6. I have been watching eBay for M42 lenses and there are plenty of 200mm on there. Some are poor quality (I am lead to believe), but you can pick up a Takumar or a Pentacon for under £100, some around the £50 mark. They are rated as good quality, but I don't have one myself. The best in that focal length are the Zeiss which are £200 - £300. Too much!
  7. Following the advice of Michaal Wilkinson (above) I went and purchased a Pentax SMC 50mm f/1.4 (bargain price too!). Here are some pictures I have taken using the lens with my 550D. http://stargazerslounge.com/uploads/gallery/album_1440/gallery_9225_1440_156483.jpg http://stargazerslounge.com/uploads/gallery/album_1440/gallery_9225_1440_362777.jpg http://stargazerslounge.com/uploads/gallery/album_1440/gallery_9225_1440_369148.jpg Apparently the lens was made with a radioactive thorium glass element which causes the lens to take on a yellow tinge over time. Whilst problematic for film photograp
  8. Yes the Soligor does focus, but it is not as sharp as the EFS 18-55mm or the Helios lenses. I have posted a picture using this lens here:- http://stargazerslounge.com/gallery/image/13883-iss-small/ In my mind the wider angles 28mm should be easier to focus at infinity, so it is strange you are struggling. Can you focus it in daylight?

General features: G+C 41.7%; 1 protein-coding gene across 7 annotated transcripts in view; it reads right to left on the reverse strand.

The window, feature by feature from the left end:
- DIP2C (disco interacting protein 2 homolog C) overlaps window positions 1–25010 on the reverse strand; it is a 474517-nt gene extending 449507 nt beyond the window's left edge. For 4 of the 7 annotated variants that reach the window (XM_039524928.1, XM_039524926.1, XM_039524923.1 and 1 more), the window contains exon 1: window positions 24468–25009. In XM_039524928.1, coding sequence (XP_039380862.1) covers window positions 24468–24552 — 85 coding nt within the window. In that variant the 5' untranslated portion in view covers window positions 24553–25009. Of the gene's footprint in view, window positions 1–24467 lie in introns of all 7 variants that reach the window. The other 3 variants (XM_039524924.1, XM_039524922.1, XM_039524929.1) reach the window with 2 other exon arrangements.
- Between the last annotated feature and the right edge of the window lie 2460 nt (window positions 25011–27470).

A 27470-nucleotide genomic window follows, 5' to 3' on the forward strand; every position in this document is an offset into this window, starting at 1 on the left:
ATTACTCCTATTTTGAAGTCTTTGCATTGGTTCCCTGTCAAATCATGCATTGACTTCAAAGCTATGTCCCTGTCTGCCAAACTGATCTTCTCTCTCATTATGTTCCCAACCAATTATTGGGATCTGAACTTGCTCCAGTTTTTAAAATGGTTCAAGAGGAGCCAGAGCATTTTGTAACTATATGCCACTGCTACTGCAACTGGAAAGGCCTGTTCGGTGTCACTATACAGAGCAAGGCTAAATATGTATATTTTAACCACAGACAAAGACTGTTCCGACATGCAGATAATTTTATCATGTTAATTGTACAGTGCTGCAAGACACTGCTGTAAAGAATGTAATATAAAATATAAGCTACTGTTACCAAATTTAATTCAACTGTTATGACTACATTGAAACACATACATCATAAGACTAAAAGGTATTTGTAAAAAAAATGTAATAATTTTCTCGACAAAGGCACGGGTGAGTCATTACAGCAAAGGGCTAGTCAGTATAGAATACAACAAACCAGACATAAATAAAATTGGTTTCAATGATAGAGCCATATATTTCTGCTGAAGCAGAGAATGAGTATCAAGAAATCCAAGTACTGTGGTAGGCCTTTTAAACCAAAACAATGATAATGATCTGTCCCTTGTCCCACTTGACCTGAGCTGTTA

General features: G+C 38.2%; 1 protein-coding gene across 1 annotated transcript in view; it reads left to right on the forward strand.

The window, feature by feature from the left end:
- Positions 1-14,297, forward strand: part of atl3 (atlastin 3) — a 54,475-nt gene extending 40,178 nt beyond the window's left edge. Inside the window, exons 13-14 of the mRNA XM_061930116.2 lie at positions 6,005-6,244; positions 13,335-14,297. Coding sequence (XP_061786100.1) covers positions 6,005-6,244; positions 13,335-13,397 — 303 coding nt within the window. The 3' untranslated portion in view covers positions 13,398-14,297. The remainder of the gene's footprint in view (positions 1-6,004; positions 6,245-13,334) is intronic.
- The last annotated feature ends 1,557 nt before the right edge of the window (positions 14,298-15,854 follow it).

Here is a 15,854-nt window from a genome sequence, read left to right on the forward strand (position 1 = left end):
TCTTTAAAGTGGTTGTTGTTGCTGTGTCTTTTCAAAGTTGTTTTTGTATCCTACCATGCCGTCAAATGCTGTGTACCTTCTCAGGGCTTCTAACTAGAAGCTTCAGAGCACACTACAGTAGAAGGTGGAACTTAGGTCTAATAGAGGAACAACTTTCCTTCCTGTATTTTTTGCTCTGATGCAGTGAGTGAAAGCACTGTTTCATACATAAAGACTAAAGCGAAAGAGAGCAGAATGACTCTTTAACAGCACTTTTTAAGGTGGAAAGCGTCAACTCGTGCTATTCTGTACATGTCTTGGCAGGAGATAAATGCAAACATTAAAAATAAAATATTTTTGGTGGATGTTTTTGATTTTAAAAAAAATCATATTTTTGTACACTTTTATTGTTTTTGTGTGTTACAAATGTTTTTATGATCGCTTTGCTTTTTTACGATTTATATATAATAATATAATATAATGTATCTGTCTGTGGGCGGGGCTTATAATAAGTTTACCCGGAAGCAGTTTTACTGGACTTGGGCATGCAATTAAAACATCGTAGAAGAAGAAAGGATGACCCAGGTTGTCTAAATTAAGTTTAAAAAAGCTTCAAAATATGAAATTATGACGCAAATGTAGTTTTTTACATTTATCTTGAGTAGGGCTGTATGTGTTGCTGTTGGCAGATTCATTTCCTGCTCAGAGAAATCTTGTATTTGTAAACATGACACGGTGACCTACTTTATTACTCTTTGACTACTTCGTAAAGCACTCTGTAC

9. Had a go with the Helios 44m-4 last night and it has the same problem as the other Helios. With the aperture wide open you get a lot of distortion away from the centre of the image (stars appears as stretched lines rather than pin sharp points of light). Stopped down to f/8 or more it was fine, but then I am loosing fainter stars and nebulosity. This means longer exposures, but then I get star trails. Looks like I also need a tracking mount.
  10. Hi. I have myself also just got a 550D, and have an adaptor with a couple of cheap M42 lenses. I don't have a tracking mount, so wide angle short exposures are all I can do at the moment. Star trails are easy enough. The first lens I bought was a Helios 44-2, which is 58mm f/2. Cost only £25. With the aperture wide open it produced very obvious distortion at the edges of images, not good. This is a common problem with wide aperture lenses; apparently they perform better stopped down. I have yet to try the lens stopped down a few notches, but I wouldn't recommend it. The focus wheel is narrow